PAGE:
As other sources of stress compounded the biological reactions Laura was experiencing, she realized something was amiss. "I went for various diagnostic tests to determine why I was having food sensitivities and missing periods. I had also suffered a bone fracture in my foot. After many tests and discussions with my medical team, I learned that in addition to type 1 diabetes and a BRCA gene mutation, I developed polycystic ovarian syndrome (PCOS) and a hypothalamic dysfunction which is thought to have caused hormonal imbalances and full-blown osteoporosis. Stress can be very damaging." With Laura beset by numerous health issues, it would be understandable for her to become withdrawn and slip into apathy or depression, as coping with a single medical condition can be depleting. However, this too was an outcome Laura has been able to influence.

In a reflective moment, Laura makes a statement that qualifies the philosophy that has helped her endure. "To me, there is always sunshine in the shadows. It wasn’t fun to be told I was diabetic. It wasn’t fun to be told I have a genetic mutation that significantly increases my lifetime cancer risk. It wasn’t fun to be told I have osteoporosis or PCOS either. However, none of these conditions wrecked my day. I chose to enjoy what I have, versus what I don’t. I am motivated to eat for health and to incorporate exercise into my daily life because all of my current health concerns benefit from such activities. With proper nutrition, I am reducing complications of diabetes, reducing my risk of developing cancer, strengthening my bones, reducing cardiovascular complications and more. Eating healthy is actually not at all difficult, or expensive. And after realizing how fragile life is, the small sacrifice of waking up an hour earlier to get my workout in is minuscule compared with the benefits. It’s perspective."

By taking an active role in her health, Laura has infused her life with activities and habits that have provided her with multiple benefits. A nutritious diet, exercise and above all a positive mental attitude have all contributed to a self-moderated plan that contributes to better overall health. "Our bodies are the only place we have to live, so we need to treat ourselves with that mindset and take care of ourselves. Whether you have a medical illness or not, the body is under some form of daily life stress at all times. Moderation of negative activities that place additional stress on our bodies, such as drinking alcohol, eating too much, smoking, enjoying sugar rich or high fat foods and not getting enough sleep, put undue tension on a system that is already working hard. Everyone has different lifestyles and there is no "one size fits all" concept when it comes to health. By eating whole and naturally nutrient rich foods, getting adequate sleep, drinking proper amounts of water and treating the body like a temple, you provide your body the best chance possible to fight illness. It’s a war that each one of us will have to face at some point in our lives."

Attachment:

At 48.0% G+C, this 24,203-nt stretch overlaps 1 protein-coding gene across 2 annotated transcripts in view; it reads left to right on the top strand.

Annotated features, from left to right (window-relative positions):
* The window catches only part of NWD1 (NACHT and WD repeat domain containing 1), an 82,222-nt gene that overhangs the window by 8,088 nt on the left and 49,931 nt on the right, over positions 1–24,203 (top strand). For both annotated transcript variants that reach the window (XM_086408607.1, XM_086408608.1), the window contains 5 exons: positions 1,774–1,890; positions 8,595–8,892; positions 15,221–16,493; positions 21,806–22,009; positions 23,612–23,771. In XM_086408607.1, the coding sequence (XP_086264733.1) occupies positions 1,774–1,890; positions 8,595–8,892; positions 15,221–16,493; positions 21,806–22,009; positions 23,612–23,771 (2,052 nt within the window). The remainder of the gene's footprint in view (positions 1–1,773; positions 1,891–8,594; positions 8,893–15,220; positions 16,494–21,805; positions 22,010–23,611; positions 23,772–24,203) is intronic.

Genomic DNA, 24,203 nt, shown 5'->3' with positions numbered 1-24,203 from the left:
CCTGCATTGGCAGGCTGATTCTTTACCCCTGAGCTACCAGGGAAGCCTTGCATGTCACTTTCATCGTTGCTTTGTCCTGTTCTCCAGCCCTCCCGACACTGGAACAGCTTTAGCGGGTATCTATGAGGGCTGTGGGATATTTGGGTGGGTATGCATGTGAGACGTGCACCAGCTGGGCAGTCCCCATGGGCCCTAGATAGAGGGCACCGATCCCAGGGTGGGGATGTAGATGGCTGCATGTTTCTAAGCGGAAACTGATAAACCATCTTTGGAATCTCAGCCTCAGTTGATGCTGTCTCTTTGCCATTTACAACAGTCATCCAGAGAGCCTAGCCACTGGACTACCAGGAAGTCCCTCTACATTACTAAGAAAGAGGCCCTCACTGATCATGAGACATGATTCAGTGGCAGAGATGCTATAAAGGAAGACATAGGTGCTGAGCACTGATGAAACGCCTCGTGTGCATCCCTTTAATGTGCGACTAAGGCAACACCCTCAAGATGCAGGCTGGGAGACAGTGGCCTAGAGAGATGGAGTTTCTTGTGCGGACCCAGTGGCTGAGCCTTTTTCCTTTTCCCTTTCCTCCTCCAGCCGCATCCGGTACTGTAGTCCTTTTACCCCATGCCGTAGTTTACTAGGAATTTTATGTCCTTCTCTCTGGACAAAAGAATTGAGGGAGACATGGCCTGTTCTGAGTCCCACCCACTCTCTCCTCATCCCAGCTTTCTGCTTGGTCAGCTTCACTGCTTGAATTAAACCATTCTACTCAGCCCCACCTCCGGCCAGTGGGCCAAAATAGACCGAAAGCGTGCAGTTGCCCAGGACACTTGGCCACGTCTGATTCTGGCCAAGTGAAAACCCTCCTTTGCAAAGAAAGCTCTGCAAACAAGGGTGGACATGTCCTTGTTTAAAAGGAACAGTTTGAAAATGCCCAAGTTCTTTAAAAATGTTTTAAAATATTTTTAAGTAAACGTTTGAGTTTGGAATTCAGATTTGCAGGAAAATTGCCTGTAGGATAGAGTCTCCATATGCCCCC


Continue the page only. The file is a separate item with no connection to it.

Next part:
Currently, Laura has repurposed the skills and experience that she has gained throughout her life and uses them to help others engage their world in a positive way. The hope is that by doing so, each of the people Laura speaks with will become committed to adopting some of the life skills that have been such a benefit to her. This message can be especially beneficial and inspiring to individuals touched by illness. As Laura herself explains, "When others are going through a difficult time, I try to focus on the good. I have met many newly diagnosed diabetics and they are scared, sad and angry… just like I was. Similarly, when my husband Rob was diagnosed with diabetes in 2007, his good friend - a doctor, said something important that has stuck with us through the years. He said, "The best way to live a long and happy life is to have a chronic illness and treat it well." It’s true. Had I never been diagnosed with diabetes, I likely would never have learned to read nutrition labels or care about the foods I eat. If I hadn’t learned about my genetic mutation, I likely wouldn’t have modified my lifestyle and made fitness such a part of my life. If I didn’t have osteoporosis, I wouldn’t treat my body with respect during fitness activities. I’m sort of an all-or-none type of girl, and simply realizing my mortality has helped me listen to what my body is telling me during training sessions. And, because of all this, I became an online lifestyle coach and fitness motivator who helps others to see what they are capable of… even when they have lost faith in themselves."

Edstrom thanks Laura Gee for sharing her story with us. To learn more about Laura, visit


Choosing The Recirculating Path - Indiana University Chooses an Edstrom Automated Watering System for an Expanding Vivarium

Bob Young, RVT, RLATg is the Facilities and Equipment Operations Manager for the Indiana University School of Medicine’s Laboratory Animal Resource Center (LARC). Bob recently spoke with us regarding the decision to implement a recirculating automated watering system for their expanding vivarium operation, and how the decision came to be.

What species are maintained at the School of Medicine?
We have mice, rats, pigs, dogs, rabbits, zebra fish, and frogs.

What is an approximate animal census at the School of Medicine, and are you anticipating any growth in those populations?